With Mohamed Salah set to miss the 2022 World Cup in Qatar, football lovers look back at five other occasions Africa’s best players have missed the global event.
Failure to qualify for the World Cup is always a crushing blow for the players, and we can only imagine how they feel in that situation.
Over the years, Africa has produced amazing football talent, but there have been times when the continent’s top players have been unable to compete in the World Cup.
Let’s look at five instances in which Africa’s top players failed to qualify for the World Cup.
Liberia’s great—and current president—George Weah was never put to the test in a World Cup due to his representation of one of the continent’s all-time minnows.
Weah led Liberia to two Nations Cup victories, which is an incredible achievement in and of itself, but the World Cup proved too much for the AC Milan legend.
In 1989, 1994, and 1994, he was elected African Footballer of the Year, and he was without a doubt the continent’s finest player when he missed the 1990 and 1994 World Cups.
Salif Keita was Africa’s first Footballer of the Year, winning the award in 1970. Salif Keita was, without a question, one of Africa’s top players at the time.
Keita won both the league and the Coupe de France with Saint-Etienne that season, scoring 21 league goals after developing an excellent relationship with Les Verts’ star player Herve Revelli.
Even though Keita was a phenomenon at the 1970 World Cup in Mexico, Mali was unable to qualify. The Eagles have yet to compete in the event. But all we can do now is hope that Mali qualifies for the World Cup as soon as possible.
Samuel Eto’o is without a doubt one of Africa’s greatest players, and his accomplishments speak for themselves. After winning the Africa Cup of Nations in 2000 and 2002 and competing in four World Cups in a row between 1990 and 2002, Cameroon was largely expected to qualify for the 2006 World Cup.
The Indomitable Lions, on the other hand, fell short after being grouped with Egypt and the Ivory Coast in a horrible qualifying group, with Pierre Wome’s famous missed penalty against Egypt in Yaounde denying Cameroon a fifth consecutive berth.
It meant Eto’o, the African Footballer of the Year for three years in a row from 2003 to 2005, would be unable to compete in the 2006 World Cup, denying Africa’s best player the opportunity to show himself at the top level once more.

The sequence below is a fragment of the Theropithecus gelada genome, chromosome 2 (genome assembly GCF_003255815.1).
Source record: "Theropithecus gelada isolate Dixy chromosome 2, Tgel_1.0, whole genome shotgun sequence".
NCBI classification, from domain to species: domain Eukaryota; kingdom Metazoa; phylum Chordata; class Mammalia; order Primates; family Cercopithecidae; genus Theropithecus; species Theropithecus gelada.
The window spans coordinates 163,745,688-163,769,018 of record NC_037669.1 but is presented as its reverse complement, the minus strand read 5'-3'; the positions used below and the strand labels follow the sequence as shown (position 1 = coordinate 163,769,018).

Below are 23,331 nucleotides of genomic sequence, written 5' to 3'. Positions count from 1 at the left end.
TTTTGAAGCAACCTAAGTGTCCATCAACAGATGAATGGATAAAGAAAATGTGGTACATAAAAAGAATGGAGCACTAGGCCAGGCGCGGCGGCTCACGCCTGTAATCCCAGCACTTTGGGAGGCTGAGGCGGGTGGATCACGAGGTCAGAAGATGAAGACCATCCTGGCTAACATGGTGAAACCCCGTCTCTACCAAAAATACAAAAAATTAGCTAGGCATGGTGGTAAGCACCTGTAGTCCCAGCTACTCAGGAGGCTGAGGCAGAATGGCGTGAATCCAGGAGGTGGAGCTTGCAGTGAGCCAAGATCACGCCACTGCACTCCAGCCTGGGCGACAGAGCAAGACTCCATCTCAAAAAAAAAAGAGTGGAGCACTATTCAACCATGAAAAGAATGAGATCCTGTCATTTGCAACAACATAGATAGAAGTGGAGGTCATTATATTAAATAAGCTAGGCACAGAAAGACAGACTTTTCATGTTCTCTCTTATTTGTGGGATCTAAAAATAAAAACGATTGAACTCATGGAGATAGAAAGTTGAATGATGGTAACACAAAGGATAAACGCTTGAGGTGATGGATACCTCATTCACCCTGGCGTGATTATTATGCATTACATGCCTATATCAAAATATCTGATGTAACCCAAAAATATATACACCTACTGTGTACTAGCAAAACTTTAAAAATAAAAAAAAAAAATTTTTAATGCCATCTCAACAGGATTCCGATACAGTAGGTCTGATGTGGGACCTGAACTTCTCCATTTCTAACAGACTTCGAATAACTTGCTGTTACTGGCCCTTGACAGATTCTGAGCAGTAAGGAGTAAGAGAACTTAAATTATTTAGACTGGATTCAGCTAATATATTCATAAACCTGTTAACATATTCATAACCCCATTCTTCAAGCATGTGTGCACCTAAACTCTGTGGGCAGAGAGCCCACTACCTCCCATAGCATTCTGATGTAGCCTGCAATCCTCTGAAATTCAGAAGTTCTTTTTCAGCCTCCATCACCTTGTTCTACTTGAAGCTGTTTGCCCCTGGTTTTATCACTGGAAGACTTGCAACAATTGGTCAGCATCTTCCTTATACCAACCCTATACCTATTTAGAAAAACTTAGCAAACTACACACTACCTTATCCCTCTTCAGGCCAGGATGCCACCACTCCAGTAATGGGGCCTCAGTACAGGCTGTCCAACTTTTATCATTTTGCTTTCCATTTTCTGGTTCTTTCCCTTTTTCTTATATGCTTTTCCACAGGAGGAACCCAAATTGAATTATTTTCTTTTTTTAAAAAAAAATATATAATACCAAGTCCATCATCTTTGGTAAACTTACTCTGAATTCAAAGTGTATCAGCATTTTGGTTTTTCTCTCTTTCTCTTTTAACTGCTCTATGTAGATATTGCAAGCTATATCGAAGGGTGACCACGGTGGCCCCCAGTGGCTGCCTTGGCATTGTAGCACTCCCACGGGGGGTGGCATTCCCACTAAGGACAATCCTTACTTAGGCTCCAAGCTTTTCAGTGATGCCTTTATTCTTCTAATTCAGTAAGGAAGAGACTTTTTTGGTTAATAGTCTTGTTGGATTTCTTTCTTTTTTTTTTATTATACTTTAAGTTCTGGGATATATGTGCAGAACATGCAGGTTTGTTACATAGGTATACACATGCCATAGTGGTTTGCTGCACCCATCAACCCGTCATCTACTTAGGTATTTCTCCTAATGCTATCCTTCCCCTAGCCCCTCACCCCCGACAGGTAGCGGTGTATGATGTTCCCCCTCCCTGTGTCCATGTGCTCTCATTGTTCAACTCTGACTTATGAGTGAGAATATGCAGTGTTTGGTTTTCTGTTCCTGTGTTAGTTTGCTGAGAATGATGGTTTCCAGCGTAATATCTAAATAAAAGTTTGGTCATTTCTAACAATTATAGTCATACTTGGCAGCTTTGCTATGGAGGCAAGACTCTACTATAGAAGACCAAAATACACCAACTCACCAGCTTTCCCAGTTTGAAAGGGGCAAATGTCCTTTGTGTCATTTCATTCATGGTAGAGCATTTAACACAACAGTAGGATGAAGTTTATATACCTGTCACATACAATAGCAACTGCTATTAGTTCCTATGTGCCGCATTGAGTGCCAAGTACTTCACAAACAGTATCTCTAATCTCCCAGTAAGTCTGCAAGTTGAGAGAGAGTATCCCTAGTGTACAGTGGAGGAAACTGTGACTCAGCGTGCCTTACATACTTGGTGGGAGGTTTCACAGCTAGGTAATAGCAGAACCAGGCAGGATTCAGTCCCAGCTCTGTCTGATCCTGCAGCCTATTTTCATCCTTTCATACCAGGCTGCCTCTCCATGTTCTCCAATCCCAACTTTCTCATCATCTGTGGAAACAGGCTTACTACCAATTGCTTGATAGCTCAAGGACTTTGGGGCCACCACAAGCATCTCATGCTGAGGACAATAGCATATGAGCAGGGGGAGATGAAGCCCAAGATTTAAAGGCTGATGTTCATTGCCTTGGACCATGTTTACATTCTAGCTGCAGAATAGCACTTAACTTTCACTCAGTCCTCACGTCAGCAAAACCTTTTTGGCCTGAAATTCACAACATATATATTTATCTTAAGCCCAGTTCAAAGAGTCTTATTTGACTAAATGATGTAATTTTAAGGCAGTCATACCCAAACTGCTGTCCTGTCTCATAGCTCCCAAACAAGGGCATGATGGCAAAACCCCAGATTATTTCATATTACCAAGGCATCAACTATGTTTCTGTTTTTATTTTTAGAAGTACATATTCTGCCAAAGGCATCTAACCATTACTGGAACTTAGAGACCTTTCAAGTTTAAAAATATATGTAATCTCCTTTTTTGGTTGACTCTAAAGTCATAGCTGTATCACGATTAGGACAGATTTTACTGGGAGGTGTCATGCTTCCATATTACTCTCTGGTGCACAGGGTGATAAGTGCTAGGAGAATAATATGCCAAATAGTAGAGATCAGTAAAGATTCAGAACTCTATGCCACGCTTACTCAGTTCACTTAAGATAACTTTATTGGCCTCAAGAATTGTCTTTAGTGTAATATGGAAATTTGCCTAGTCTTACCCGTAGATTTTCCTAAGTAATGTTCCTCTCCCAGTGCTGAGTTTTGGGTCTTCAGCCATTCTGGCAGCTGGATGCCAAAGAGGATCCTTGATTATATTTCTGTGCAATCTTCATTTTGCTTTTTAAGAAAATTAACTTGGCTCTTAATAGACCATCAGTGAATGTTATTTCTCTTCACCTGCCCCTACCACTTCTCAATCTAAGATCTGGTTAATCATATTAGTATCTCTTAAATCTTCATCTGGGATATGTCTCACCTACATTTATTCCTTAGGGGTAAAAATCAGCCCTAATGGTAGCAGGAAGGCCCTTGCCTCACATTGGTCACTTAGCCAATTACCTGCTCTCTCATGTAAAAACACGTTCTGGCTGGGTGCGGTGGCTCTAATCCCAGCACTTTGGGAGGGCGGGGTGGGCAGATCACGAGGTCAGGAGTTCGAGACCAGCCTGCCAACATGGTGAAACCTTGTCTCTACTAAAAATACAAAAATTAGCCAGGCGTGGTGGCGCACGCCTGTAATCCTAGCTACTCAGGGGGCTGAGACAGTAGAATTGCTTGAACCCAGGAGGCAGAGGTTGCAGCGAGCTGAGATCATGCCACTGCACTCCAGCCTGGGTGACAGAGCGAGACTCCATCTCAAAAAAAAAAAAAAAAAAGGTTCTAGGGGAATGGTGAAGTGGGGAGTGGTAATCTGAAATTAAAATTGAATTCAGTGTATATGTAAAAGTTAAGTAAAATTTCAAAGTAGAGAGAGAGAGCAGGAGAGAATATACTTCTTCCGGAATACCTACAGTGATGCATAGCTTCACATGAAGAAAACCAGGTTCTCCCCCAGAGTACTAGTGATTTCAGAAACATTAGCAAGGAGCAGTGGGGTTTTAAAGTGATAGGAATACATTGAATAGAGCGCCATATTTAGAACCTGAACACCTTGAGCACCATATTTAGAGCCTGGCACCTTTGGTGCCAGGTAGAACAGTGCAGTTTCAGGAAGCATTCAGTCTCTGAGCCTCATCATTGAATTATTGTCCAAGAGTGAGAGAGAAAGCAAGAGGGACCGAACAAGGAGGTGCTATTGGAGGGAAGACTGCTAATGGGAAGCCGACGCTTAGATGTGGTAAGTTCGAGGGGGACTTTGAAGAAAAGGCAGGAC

Abedi Pele was one of Africa’s greatest all-time players and, at times, the continent’s star man in the late 1980s and early 1990s, despite Ghana’s inability to qualify for the World Cup.
Despite missing out on the event multiple times during his 16-year international career, the African superpower only made it to the tournament for the first time in 2002, two years after the veteran had retired.
Despite never making it to the World Cup, he won the Africa Cup of Nations, Ligue 1, and the Champions League, and the icon will be able to watch his children, Andre and Jordan Ayew, try to reach new heights with Ghana in Qatar later this year.
Mohamed Salah of Liverpool is the most recent player to be ruled out of the World Cup, despite being recognized as one of Africa’s and the world’s top players. Mo Salah is one of the top players who will miss the World Cup this year.
The Liverpool striker is having a terrific individual season, having previously been the Premier League’s all-time highest African scorer, and might still be in contention for some major awards at the end of the season.
This season, Liverpool is chasing the quadruple, and Mohammad Salah will be crucial if the English club is to win further championships.
Mo Salah, on the other hand, has had a terrible few months on the international stage, having played for Egypt in the Africa Cup of Nations final before missing a penalty in the World Cup playoff against Senegal on Tuesday.